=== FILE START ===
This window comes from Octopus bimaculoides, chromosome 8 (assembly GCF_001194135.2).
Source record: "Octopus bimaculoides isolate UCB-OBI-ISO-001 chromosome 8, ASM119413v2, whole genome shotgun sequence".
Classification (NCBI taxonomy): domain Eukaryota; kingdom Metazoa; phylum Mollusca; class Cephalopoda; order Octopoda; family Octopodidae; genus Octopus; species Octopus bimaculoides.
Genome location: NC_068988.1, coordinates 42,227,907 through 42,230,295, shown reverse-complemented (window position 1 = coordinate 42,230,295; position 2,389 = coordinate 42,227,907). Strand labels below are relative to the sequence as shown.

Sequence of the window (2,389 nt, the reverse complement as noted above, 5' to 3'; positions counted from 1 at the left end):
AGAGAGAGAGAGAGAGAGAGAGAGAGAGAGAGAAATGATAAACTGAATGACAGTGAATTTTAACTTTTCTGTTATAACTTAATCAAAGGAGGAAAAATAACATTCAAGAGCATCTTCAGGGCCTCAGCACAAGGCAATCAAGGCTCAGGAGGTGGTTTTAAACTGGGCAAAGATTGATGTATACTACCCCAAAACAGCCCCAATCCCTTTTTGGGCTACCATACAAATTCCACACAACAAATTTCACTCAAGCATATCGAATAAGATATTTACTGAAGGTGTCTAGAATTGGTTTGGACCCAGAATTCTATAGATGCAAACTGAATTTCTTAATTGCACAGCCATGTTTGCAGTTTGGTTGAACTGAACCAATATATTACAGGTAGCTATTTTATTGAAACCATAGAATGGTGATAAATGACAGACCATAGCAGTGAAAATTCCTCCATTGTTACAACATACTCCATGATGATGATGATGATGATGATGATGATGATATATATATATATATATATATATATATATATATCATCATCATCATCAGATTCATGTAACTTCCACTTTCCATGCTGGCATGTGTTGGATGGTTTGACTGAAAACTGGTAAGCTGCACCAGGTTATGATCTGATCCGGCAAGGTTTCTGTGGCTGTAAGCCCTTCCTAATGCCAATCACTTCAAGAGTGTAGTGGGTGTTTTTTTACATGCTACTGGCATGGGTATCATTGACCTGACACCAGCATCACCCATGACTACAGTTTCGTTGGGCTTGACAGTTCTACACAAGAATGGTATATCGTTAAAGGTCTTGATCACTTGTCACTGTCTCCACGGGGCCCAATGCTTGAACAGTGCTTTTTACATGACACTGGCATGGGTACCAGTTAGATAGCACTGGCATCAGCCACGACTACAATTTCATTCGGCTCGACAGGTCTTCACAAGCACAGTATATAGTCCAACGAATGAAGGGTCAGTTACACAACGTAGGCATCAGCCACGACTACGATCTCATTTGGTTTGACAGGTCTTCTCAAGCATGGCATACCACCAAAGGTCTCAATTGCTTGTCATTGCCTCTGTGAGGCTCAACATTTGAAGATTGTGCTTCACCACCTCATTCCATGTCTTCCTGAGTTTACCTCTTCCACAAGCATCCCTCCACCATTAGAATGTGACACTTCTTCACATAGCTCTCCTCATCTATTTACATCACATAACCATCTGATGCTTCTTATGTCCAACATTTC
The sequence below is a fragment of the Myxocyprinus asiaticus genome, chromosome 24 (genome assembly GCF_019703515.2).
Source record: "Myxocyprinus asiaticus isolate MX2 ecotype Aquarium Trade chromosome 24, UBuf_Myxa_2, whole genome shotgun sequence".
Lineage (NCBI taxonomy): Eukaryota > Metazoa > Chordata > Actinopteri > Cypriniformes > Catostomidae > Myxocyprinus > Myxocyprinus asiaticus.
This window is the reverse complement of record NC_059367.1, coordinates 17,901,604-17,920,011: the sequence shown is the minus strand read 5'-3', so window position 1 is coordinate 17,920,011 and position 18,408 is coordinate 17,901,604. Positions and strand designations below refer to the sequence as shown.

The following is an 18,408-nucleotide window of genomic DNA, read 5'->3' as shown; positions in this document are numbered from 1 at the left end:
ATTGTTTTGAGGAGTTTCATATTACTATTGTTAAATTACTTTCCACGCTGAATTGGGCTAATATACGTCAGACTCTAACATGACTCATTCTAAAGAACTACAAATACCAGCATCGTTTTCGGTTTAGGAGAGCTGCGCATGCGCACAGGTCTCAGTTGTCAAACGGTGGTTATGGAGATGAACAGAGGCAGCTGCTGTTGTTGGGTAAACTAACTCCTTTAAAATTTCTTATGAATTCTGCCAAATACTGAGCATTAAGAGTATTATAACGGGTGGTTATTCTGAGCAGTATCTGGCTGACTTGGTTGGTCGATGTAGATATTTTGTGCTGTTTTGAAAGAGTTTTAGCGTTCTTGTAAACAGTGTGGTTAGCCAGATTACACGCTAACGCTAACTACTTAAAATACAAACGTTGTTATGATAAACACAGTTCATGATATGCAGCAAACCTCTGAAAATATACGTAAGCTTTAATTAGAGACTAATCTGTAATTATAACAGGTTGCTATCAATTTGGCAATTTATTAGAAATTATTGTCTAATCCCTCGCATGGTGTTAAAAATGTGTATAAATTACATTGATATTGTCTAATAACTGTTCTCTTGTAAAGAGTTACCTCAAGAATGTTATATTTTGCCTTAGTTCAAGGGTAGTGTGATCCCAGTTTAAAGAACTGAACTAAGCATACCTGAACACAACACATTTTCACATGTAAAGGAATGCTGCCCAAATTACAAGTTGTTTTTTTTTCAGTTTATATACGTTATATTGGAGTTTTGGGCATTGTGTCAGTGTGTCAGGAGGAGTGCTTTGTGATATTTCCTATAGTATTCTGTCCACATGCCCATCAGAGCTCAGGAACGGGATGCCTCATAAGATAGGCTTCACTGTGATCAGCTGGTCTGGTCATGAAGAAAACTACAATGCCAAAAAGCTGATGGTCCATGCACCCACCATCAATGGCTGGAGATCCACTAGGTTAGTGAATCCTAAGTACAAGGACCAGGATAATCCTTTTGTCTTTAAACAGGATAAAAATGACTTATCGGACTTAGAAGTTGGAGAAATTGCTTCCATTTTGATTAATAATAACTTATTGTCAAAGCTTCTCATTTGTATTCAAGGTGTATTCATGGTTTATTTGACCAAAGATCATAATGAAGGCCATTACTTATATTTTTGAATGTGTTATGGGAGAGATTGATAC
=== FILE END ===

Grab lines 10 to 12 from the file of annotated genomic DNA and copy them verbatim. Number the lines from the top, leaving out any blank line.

This window is the reverse complement of record NC_059367.1, coordinates 17,901,604-17,920,011: the sequence shown is the minus strand read 5'-3', so window position 1 is coordinate 17,920,011 and position 18,408 is coordinate 17,901,604. Positions and strand designations below refer to the sequence as shown.

The following is an 18,408-nucleotide window of genomic DNA, read 5'->3' as shown; positions in this document are numbered from 1 at the left end:
ATTGTTTTGAGGAGTTTCATATTACTATTGTTAAATTACTTTCCACGCTGAATTGGGCTAATATACGTCAGACTCTAACATGACTCATTCTAAAGAACTACAAATACCAGCATCGTTTTCGGTTTAGGAGAGCTGCGCATGCGCACAGGTCTCAGTTGTCAAACGGTGGTTATGGAGATGAACAGAGGCAGCTGCTGTTGTTGGGTAAACTAACTCCTTTAAAATTTCTTATGAATTCTGCCAAATACTGAGCATTAAGAGTATTATAACGGGTGGTTATTCTGAGCAGTATCTGGCTGACTTGGTTGGTCGATGTAGATATTTTGTGCTGTTTTGAAAGAGTTTTAGCGTTCTTGTAAACAGTGTGGTTAGCCAGATTACACGCTAACGCTAACTACTTAAAATACAAACGTTGTTATGATAAACACAGTTCATGATATGCAGCAAACCTCTGAAAATATACGTAAGCTTTAATTAGAGACTAATCTGTAATTATAACAGGTTGCTATCAATTTGGCAATTTATTAGAAATTATTGTCTAATCCCTCGCATGGTGTTAAAAATGTGTATAAATTACATTGATATTGTCTAATAACTGTTCTCTTGTAAAGAGTTACCTCAAGAATGTTATATTTTGCCTTAGTTCAAGGGTAGTGTGATCCCAGTTTAAAGAACTGAACTAAGCATACCTGAACACAACACATTTTCACATGTAAAGGAATGCTGCCCAAATTACAAGTTGTTTTTTTTTCAGTTTATATACGTTATATTGGAGTTTTGGGCATTGTGTCAGTGTGTCAGGAGGAGTGCTTTGTGATATTTCCTATAGTATTCTGTCCACATGCCCATCAGAGCTCAGGAACGGGATGCCTCATAAGATAGGCTTCACTGTGATCAGCTGGTCTGGTCATGAAGAAAACTACAATGCCAAAAAGCTGATGGTCCATGCACCCACCATCAATGGCTGGAGATCCACTAGGTTAGTGAATCCTAAGTACAAGGACCAGGATAATCCTTTTGTCTTTAAACAGGATAAAAATGACTTATCGGACTTAGAAGTTGGAGAAATTGCTTCCATTTTGATTAATAATAACTTATTGTCAAAGCTTCTCATTTGTATTCAAGGTGTATTCATGGTTTATTTGACCAAAGATCATAATGAAGGCCATTACTTATATTTTTGAATGTGTTATGGGAGAGATTGATAC